What you learned last year about the treatment of IBD is already out of date.

New biologics, approved by the U.S. Food and Drug Administration, that do not block TNF are coming, as are biosimilars for anti-TNF agents. Meanwhile, new data are pointing the way toward novel treatment strategies, and small molecules promise to push even the newest biologics to the back of the treatment pack.

The latest advances in IBD treatment will be reviewed Tuesday during the annual Farron and Martin Brotman, MD, Lecture. The AGA Clinical Symposium is titled The Modern Medical Management of IBD: Biologics, Biosimilars and Small Molecules.

“So many things are happening in IBD right now that it’s difficult for clinicians to keep up,” said Maria T. Abreu, MD, AGAF, director of the Crohn’s & Colitis Center, the Martin Kalser chair in gastroenterology and professor of medicine and microbiology and immunology at the University of Miami Miller School of Medicine, FL. “Every gastroenterologist who sees IBD patients needs to be conversant about these new data and new treatments. Even if you are not prescribing them, your patients will be asking about them.”

Maria T. Abreu, MD, AGAF

Dr. Abreu will co-moderate the session, which is intended to help clinicians select the most appropriate biologic for IBD patients, integrate biosimilars into their practice and assess the role of new, non-biologic therapies for IBD.
Vedolizumab and ustekinumab, two agents introduced in 2016 that do not block TNF, changed the treatment paradigm, Dr. Abreu said. A growing body of data suggests that patients who switch from an anti-TNF agent to another class of biologic do not do as well as patients who started on the new biologic as first-line therapy.

“A lot of lip service has been paid to this being a more refractory group of patients or a group of patients who have had IBD longer and have progressed to more severe disease,” Dr. Abreu said. “The other emerging possibility is that we ought to consider using other biologics that are not anti-TNFs as first-line agents.”

The introduction of biosimilar versions of familiar anti-TNF agents in the U.S. poses more questions. These agents are similar to the original biologic, but they are not identical. There’s at least the potential for changes in therapeutic effect and adverse events when switching between an originator biologic and its biosimilar.

“Europe has had access to biosimilars for both infliximab and adalimumab for several years,” Dr. Abreu said. “Biosimilars are a very big deal in terms of cost. In this session, we will take a firsthand look at the clinical experience in switching patients between the original biologic and the biosimilar.”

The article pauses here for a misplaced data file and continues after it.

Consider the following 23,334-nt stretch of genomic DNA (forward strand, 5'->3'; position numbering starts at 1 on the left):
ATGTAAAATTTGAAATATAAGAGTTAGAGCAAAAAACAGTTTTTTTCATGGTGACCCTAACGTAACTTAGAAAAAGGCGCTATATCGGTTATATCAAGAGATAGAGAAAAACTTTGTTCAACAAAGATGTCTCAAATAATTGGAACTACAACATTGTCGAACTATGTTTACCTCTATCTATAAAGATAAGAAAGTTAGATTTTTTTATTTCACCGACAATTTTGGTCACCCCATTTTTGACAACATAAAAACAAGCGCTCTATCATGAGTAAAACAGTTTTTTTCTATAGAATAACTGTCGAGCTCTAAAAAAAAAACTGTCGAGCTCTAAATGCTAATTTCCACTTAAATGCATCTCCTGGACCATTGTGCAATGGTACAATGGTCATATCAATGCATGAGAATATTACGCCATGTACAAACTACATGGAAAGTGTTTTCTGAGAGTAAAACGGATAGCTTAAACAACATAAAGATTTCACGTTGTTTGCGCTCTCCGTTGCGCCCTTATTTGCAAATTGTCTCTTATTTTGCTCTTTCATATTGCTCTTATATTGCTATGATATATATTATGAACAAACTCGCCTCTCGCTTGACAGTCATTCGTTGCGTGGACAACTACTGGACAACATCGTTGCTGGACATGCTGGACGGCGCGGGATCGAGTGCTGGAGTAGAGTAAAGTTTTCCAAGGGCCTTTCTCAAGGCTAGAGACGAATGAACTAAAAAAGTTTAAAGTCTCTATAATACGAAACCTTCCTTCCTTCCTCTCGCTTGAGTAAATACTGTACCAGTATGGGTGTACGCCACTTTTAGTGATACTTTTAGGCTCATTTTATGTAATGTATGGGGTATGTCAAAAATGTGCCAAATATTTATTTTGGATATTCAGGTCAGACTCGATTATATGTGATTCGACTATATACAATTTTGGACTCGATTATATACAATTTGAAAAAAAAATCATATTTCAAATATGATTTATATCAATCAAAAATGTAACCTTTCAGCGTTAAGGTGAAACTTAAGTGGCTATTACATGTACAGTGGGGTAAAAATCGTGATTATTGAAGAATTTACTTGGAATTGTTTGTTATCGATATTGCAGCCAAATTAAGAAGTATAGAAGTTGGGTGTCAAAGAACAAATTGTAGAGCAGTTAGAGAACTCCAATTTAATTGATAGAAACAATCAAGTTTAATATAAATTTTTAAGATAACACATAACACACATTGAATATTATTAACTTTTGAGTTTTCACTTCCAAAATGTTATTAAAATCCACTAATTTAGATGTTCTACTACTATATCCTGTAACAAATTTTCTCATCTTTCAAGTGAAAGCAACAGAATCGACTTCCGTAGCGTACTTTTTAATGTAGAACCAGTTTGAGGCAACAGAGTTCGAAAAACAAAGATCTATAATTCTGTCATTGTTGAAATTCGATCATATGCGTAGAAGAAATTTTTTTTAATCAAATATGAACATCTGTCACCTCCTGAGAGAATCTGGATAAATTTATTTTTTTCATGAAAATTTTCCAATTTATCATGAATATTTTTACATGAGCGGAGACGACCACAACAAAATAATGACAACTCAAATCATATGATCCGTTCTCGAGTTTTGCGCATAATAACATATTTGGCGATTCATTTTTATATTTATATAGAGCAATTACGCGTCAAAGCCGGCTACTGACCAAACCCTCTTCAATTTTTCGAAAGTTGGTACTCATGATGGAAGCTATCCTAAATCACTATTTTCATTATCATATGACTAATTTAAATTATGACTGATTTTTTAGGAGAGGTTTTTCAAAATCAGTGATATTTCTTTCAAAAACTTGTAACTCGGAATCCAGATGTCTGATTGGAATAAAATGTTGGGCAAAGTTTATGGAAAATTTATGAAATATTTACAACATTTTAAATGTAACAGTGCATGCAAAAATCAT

The increasing use of small-molecule drugs for IBD will also be explored during the session. While there are no small-molecule agents for IBD approved by the FDA, agents such as tofacitinib, which is approved for rheumatoid arthritis, are under study. Tofacitinib inhibits JAK1 and JAK3, which are involved in the downstream signaling of a variety of inflammatory cytokines, Dr. Abreu explained.

“One of the most immediate advantages of small-molecule drugs is oral dosing, which could be a huge step forward for patients,” she said. “A second key advantage is the lack of immunogenicity. Small-molecule agents do not promote the development of antibodies that can interfere with treatment.”

Please refer to the DDW Mobile App or the Program section in Tuesday’s DDW Daily News for the time and location of this and other DDW® events.

Donor Corner

Martin Brotman, MD, AGAF, and Farron Brotman

Why is the clinical symposium important?
Dr. Brotman: The medical management of IBD has changed rapidly over the past few years. Improved understanding of the underlying pathogenetic mechanisms has stimulated development and clinical trials of a host of new drugs. It’s essential that clinicians be kept up-to-date on how to best integrate these advances into their patient care. The data to be presented by the distinguished panel of experts at this clinical symposium will define the current state of our knowledge in this rapidly evolving field.

What does it mean for you to support the AGA Research Foundation through a clinical symposium?
Dr. Brotman: I have been dedicated to supporting research in gastroenterology throughout my career. As a clinical practitioner, I have benefited daily — as have my patients — from the knowledge developed and disseminated by basic, translational and clinical researchers. Farron and I were pleased to have the opportunity to give back by making a gift to the AGA Research Foundation to support its vitally important programs that fund investigators at a critical time in their careers. We are honored to have our names associated with a state-of-the-art education symposium in an area of gastroenterology that was a major interest of mine throughout my years in practice. The new knowledge to be presented in this symposium is testimony to the importance of research funding.

AGA is grateful to its donors for their generous contributions, which go directly to the AGA Research Foundation awards program endowment to support future research that will lead to improved patient care.